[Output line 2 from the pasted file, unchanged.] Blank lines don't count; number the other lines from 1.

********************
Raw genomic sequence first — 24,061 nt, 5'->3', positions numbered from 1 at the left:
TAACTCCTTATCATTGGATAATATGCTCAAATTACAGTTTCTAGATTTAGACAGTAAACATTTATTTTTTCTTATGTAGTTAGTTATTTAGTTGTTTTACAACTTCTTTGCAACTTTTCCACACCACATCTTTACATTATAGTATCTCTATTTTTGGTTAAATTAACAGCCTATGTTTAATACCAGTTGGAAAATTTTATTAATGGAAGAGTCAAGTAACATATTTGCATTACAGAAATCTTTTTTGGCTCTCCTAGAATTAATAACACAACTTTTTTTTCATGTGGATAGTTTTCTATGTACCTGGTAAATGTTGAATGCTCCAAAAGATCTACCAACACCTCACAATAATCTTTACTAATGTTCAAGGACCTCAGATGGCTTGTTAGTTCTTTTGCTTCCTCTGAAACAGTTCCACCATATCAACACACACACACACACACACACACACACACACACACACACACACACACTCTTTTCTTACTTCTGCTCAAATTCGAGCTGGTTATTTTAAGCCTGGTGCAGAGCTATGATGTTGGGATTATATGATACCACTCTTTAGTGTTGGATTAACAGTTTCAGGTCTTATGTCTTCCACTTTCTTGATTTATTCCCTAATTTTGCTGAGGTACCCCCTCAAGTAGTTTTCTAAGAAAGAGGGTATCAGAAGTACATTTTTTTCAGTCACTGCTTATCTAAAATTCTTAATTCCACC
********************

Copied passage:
TAACTCCTTATCATTGGATAATATGCTCAAATTACAGTTTCTAGATTTAGACAGTAAACATTTATTTTTTCTTATGTAGTTAGTTATTTAGTTGTTTTACAACTTCTTTGCAACTTTTCCACACCACATCTTTACATTATAGTATCTCTATTTTTGGTTAAATTAACAGCCTATGTTTAATACCAGTTGGAAAATTTTATTAATGGAAGAGTCAAGTAACATATTTGCATTACAGAAATCTTTTTTGGCTCTCCTAGAATTAATAACACAACTTTTTTTTCATGTGGATAGTTTTCTATGTACCTGGTAAATGTTGAATGCTCCAAAAGATCTACCAACACCTCACAATAATCTTTACTAATGTTCAAGGACCTCAGATGGCTTGTTAGTTCTTTTGCTTCCTCTGAAACAGTTCCACCATATCAACACACACACACACACACACACACACACACACACACACACACACACACTCTTTTCTTACTTCTGCTCAAATTCGAGCTGGTTATTTTAAGCCTGGTGCAGAGCTATGATGTTGGGATTATATGATACCACTCTTTAGTGTTGGATTAACAGTTTCAGGTCTTATGTCTTCCACTTTCTTGATTTATTCCCTAATTTTGCTGAGGTACCCCCTCAAGTAGTTTTCTAAGAAAGAGGGTATCAGAAGTACATTTTTTTCAGTCACTGCTTATCTAAAATTCTTAATTCCACC